How Mutual Funds Are Taxed

Similar to partnerships, mutual funds pay no taxes themselves and operate on a pass-through basis (technically, the IRS puts mutual funds in the category of “regulated investment companies”). For tax purposes, the mutual fund distributes investment income to the fundholders, and depending upon the classification of the income, the fundholder will then pay taxes on the income received.

Generally, a mutual fund makes one of the following six types of investment distributions to its fundholders: (1) a return of capital distribution; (2) short-term capital gains; (3) long-term capital gains; (4) qualified dividends; (5) unqualified dividends; and (6) tax-exempt interest dividends.

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Oil Stock Investments vs. Commodities Futures Trading

I do not understand how regular commodities trading can be part of any sustainable wealth-building plan.

A futures contract is when you agree to buy or sell a commodity at a certain price at a certain future date. Let’s say oil is trading at $60 per barrel. Assume that you think a year from now, oil will trade at a higher price than that. So you enter into a futures contract to take delivery of 1,000 barrels of oil in November 2018. By August 2018, you appear to be right–the price of oil has increased to $75. You decide to close out your contract, and rather than taking delivery, you pass on the rights for the 1,000 barrels of oil onto someone else and you collect your $15,000 less any fees.

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Multimillionaires Spend Way Less Than Their Passive Income

In a survey of 1284 households that have a net worth of at least $2.5 million, 1232 of the households indicate that their annual spending is less than the income generated by their private business holdings, stock dividends, partnership distributions, and rental income. Given that, at a minimum, this implies passive cash flows of at least $12,000 per month, it may not sound surprising to you that these families can make it work.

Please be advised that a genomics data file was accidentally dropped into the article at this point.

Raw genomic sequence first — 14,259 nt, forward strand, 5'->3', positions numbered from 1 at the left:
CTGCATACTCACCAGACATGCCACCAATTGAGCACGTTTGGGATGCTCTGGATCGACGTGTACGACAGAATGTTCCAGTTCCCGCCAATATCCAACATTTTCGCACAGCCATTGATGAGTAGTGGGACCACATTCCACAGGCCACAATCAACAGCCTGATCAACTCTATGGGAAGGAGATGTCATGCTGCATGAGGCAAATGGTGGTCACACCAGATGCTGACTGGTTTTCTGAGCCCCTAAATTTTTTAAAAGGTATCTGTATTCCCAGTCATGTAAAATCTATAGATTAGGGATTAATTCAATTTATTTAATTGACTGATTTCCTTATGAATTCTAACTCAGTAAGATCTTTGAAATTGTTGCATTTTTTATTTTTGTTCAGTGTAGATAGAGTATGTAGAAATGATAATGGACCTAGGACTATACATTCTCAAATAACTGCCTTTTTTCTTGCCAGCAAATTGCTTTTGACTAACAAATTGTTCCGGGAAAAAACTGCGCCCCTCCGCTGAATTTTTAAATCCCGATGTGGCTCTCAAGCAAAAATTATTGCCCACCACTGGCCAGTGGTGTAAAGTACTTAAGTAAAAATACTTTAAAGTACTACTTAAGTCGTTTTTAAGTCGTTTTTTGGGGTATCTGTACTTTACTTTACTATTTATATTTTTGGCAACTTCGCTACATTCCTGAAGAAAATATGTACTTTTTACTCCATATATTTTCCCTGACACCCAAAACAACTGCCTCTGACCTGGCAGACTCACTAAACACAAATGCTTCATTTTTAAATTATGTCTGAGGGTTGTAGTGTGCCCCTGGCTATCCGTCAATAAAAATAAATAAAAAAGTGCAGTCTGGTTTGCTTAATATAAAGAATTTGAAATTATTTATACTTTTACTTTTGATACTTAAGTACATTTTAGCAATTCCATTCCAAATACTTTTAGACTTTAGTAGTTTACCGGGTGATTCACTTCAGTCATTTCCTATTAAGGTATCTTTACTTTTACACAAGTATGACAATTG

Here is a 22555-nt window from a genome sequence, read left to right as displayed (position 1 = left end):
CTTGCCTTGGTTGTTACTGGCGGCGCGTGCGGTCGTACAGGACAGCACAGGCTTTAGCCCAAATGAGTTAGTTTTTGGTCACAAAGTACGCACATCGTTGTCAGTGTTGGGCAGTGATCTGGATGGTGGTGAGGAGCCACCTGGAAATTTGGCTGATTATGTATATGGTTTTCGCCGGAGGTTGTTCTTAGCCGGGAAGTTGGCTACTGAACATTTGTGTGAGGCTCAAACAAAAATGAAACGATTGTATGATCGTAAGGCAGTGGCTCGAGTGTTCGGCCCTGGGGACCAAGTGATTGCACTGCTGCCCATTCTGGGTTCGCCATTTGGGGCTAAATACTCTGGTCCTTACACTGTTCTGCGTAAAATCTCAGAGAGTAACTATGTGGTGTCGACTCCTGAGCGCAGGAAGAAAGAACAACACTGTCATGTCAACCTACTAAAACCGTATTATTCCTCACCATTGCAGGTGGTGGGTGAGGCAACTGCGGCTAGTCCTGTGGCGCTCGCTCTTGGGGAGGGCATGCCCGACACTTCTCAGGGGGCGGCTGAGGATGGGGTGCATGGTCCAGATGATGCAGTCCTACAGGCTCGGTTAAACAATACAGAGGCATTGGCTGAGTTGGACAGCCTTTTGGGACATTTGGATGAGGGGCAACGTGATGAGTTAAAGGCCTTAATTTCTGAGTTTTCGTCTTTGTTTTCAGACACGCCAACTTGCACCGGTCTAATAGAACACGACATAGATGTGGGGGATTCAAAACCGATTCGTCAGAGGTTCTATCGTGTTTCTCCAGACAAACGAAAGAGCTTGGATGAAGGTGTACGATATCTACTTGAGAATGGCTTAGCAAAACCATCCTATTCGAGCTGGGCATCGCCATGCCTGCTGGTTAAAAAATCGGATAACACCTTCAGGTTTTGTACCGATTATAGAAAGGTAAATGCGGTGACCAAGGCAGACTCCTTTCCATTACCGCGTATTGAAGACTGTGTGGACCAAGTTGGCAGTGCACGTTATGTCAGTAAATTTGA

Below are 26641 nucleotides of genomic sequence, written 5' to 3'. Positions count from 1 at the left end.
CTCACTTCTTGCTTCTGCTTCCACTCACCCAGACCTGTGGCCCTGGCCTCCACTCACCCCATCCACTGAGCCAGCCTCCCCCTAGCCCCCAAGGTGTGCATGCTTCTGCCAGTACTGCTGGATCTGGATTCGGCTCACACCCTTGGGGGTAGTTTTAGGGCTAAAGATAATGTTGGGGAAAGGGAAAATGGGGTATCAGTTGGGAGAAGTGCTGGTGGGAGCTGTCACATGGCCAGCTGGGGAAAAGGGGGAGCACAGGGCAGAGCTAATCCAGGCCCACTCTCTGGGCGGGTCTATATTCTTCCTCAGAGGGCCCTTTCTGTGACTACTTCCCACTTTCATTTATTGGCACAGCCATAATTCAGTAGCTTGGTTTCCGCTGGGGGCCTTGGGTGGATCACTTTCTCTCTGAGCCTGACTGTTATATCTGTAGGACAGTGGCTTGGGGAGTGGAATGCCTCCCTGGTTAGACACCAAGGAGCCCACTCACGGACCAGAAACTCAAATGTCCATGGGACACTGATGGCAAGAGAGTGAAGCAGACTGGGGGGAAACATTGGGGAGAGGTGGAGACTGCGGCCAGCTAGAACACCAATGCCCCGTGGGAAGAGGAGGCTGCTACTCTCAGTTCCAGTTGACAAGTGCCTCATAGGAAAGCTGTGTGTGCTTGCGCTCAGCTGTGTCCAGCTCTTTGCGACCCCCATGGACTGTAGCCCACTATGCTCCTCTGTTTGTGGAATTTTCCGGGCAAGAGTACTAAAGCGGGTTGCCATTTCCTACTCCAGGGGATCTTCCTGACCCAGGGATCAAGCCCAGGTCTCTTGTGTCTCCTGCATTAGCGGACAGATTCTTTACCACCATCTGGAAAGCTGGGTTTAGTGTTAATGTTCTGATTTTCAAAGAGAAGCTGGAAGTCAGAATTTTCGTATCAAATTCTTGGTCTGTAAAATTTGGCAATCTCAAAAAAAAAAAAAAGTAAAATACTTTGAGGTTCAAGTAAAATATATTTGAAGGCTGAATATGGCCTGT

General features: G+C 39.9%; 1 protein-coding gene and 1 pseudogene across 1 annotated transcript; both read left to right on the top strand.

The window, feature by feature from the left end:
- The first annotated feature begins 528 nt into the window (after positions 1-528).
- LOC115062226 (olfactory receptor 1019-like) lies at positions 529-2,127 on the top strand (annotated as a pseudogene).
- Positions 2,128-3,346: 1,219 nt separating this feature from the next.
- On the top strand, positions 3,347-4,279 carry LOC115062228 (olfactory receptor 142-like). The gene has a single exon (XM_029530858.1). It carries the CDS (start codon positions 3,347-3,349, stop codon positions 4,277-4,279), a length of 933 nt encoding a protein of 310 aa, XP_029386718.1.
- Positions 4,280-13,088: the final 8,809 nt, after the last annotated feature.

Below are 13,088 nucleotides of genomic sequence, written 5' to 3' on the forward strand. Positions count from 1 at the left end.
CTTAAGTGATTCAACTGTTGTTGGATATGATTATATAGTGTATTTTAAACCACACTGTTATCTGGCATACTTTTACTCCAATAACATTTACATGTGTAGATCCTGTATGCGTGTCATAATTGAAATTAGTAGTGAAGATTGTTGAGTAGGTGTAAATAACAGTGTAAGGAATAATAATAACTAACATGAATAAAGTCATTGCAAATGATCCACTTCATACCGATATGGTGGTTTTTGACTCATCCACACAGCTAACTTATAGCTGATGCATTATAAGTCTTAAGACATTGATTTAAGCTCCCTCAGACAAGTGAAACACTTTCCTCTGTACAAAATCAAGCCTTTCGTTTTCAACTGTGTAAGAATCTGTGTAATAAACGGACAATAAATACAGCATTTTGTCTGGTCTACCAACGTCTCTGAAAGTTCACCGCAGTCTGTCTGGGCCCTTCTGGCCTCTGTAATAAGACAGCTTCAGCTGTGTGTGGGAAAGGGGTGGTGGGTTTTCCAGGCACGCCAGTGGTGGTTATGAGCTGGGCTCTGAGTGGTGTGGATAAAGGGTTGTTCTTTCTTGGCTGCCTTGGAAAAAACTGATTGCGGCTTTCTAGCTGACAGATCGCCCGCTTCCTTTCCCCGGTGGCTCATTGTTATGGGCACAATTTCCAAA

But what I find interesting are the reflections from these wealthy individuals about their habits on their journey from a point at which their financial resources were modest to the point that they had accumulated something substantial.

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Shutting Down The Site

Dear Readers,

Thank you so much for your support over the past six years. It has been a joy of mine to get to know many of you and discuss ideas that would help you improve your lifestyle and pursue your life goals.

When I first started writing articles in 2011, I was just a college student—not even old enough to legally purchase a beer!—and many of you read my work on Seeking Alpha and offered suggestions that really turbo-charged my own development and pointed me in the direction of identifying the characteristics of stocks that create wealth if you purchase them at a fair price and then pry your hands around the stock certificate. Many of you have been decades ahead of me, and have built sizable fortunes just by loading up on shares of Philip Morris, ExxonMobil, or Abbott Laboratories and never looking back.

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Why Tootsie Roll Stock No Longer Outperforms

Between 1957 and 2012, shares of Tootsie Roll stock compounded at an annual rate of 13.57% (it was originally called The Sweets Company). You would have turned $10,000 into $4.5 million over a forty-five year period by selling Americans Junior Mints, Andes Confections, Mason Dots, and of course, Tootsie Rolls. It would have been the simplest way to passively build wealth—you would be a part owner in a business that repeatedly sold products over and over again that earned 13% profit margins and executed on a very understandable business model.

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